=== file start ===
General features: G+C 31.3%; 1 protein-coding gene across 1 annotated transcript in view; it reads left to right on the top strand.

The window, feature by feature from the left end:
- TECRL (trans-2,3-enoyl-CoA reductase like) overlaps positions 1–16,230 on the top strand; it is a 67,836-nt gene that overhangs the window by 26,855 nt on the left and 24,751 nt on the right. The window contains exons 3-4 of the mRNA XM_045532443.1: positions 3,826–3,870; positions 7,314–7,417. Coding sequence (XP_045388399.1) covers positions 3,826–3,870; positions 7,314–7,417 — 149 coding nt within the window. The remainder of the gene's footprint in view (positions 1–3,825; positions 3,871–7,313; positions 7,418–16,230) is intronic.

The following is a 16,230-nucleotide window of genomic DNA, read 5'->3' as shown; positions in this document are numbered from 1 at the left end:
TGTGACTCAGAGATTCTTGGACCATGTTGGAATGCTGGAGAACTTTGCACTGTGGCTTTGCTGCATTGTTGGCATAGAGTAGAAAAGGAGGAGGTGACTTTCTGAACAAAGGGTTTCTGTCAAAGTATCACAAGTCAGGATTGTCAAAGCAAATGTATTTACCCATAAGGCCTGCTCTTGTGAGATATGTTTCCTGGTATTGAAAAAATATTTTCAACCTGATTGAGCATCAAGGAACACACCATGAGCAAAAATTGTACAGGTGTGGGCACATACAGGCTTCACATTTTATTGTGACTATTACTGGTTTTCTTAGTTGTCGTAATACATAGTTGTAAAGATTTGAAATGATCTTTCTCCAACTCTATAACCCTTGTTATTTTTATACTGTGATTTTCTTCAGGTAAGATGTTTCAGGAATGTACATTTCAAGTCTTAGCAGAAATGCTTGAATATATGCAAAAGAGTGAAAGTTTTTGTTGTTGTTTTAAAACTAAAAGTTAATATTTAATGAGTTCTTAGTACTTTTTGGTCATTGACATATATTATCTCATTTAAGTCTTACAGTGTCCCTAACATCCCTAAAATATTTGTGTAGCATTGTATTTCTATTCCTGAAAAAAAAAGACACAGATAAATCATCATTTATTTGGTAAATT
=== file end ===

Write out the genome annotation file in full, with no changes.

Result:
General features: G+C 31.3%; 1 protein-coding gene across 1 annotated transcript in view; it reads left to right on the top strand.

The window, feature by feature from the left end:
- TECRL (trans-2,3-enoyl-CoA reductase like) overlaps positions 1–16,230 on the top strand; it is a 67,836-nt gene that overhangs the window by 26,855 nt on the left and 24,751 nt on the right. The window contains exons 3-4 of the mRNA XM_045532443.1: positions 3,826–3,870; positions 7,314–7,417. Coding sequence (XP_045388399.1) covers positions 3,826–3,870; positions 7,314–7,417 — 149 coding nt within the window. The remainder of the gene's footprint in view (positions 1–3,825; positions 3,871–7,313; positions 7,418–16,230) is intronic.

The following is a 16,230-nucleotide window of genomic DNA, read 5'->3' as shown; positions in this document are numbered from 1 at the left end:
TGTGACTCAGAGATTCTTGGACCATGTTGGAATGCTGGAGAACTTTGCACTGTGGCTTTGCTGCATTGTTGGCATAGAGTAGAAAAGGAGGAGGTGACTTTCTGAACAAAGGGTTTCTGTCAAAGTATCACAAGTCAGGATTGTCAAAGCAAATGTATTTACCCATAAGGCCTGCTCTTGTGAGATATGTTTCCTGGTATTGAAAAAATATTTTCAACCTGATTGAGCATCAAGGAACACACCATGAGCAAAAATTGTACAGGTGTGGGCACATACAGGCTTCACATTTTATTGTGACTATTACTGGTTTTCTTAGTTGTCGTAATACATAGTTGTAAAGATTTGAAATGATCTTTCTCCAACTCTATAACCCTTGTTATTTTTATACTGTGATTTTCTTCAGGTAAGATGTTTCAGGAATGTACATTTCAAGTCTTAGCAGAAATGCTTGAATATATGCAAAAGAGTGAAAGTTTTTGTTGTTGTTTTAAAACTAAAAGTTAATATTTAATGAGTTCTTAGTACTTTTTGGTCATTGACATATATTATCTCATTTAAGTCTTACAGTGTCCCTAACATCCCTAAAATATTTGTGTAGCATTGTATTTCTATTCCTGAAAAAAAAAGACACAGATAAATCATCATTTATTTGGTAAATT